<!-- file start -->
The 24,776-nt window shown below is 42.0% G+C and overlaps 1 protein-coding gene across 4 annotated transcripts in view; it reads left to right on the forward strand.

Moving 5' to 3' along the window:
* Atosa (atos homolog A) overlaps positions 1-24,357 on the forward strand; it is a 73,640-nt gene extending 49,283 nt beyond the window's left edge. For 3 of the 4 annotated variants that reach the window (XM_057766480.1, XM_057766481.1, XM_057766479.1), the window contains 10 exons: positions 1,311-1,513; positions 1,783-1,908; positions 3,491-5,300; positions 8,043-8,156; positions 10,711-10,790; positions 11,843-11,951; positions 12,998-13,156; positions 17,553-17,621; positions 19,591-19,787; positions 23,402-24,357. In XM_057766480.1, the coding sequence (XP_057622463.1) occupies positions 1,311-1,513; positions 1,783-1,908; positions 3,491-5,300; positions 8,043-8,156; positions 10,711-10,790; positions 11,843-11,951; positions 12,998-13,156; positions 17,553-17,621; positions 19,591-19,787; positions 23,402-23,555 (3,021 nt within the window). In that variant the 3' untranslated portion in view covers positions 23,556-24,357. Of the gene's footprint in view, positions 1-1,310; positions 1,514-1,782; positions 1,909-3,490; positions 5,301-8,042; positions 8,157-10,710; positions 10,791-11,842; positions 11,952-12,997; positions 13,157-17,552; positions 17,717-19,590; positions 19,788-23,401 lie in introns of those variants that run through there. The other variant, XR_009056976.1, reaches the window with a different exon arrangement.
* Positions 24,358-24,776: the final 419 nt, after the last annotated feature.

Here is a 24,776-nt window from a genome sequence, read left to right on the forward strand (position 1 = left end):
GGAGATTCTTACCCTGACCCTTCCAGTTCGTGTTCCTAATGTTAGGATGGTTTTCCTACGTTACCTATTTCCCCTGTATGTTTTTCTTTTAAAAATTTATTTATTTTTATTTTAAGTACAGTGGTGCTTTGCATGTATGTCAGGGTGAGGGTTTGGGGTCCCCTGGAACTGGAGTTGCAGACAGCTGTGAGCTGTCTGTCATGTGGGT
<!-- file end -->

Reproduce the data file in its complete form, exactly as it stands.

The 24,776-nt window shown below is 42.0% G+C and overlaps 1 protein-coding gene across 4 annotated transcripts in view; it reads left to right on the forward strand.

Moving 5' to 3' along the window:
* Atosa (atos homolog A) overlaps positions 1-24,357 on the forward strand; it is a 73,640-nt gene extending 49,283 nt beyond the window's left edge. For 3 of the 4 annotated variants that reach the window (XM_057766480.1, XM_057766481.1, XM_057766479.1), the window contains 10 exons: positions 1,311-1,513; positions 1,783-1,908; positions 3,491-5,300; positions 8,043-8,156; positions 10,711-10,790; positions 11,843-11,951; positions 12,998-13,156; positions 17,553-17,621; positions 19,591-19,787; positions 23,402-24,357. In XM_057766480.1, the coding sequence (XP_057622463.1) occupies positions 1,311-1,513; positions 1,783-1,908; positions 3,491-5,300; positions 8,043-8,156; positions 10,711-10,790; positions 11,843-11,951; positions 12,998-13,156; positions 17,553-17,621; positions 19,591-19,787; positions 23,402-23,555 (3,021 nt within the window). In that variant the 3' untranslated portion in view covers positions 23,556-24,357. Of the gene's footprint in view, positions 1-1,310; positions 1,514-1,782; positions 1,909-3,490; positions 5,301-8,042; positions 8,157-10,710; positions 10,791-11,842; positions 11,952-12,997; positions 13,157-17,552; positions 17,717-19,590; positions 19,788-23,401 lie in introns of those variants that run through there. The other variant, XR_009056976.1, reaches the window with a different exon arrangement.
* Positions 24,358-24,776: the final 419 nt, after the last annotated feature.

Here is a 24,776-nt window from a genome sequence, read left to right on the forward strand (position 1 = left end):
GGAGATTCTTACCCTGACCCTTCCAGTTCGTGTTCCTAATGTTAGGATGGTTTTCCTACGTTACCTATTTCCCCTGTATGTTTTTCTTTTAAAAATTTATTTATTTTTATTTTAAGTACAGTGGTGCTTTGCATGTATGTCAGGGTGAGGGTTTGGGGTCCCCTGGAACTGGAGTTGCAGACAGCTGTGAGCTGTCTGTCATGTGGGT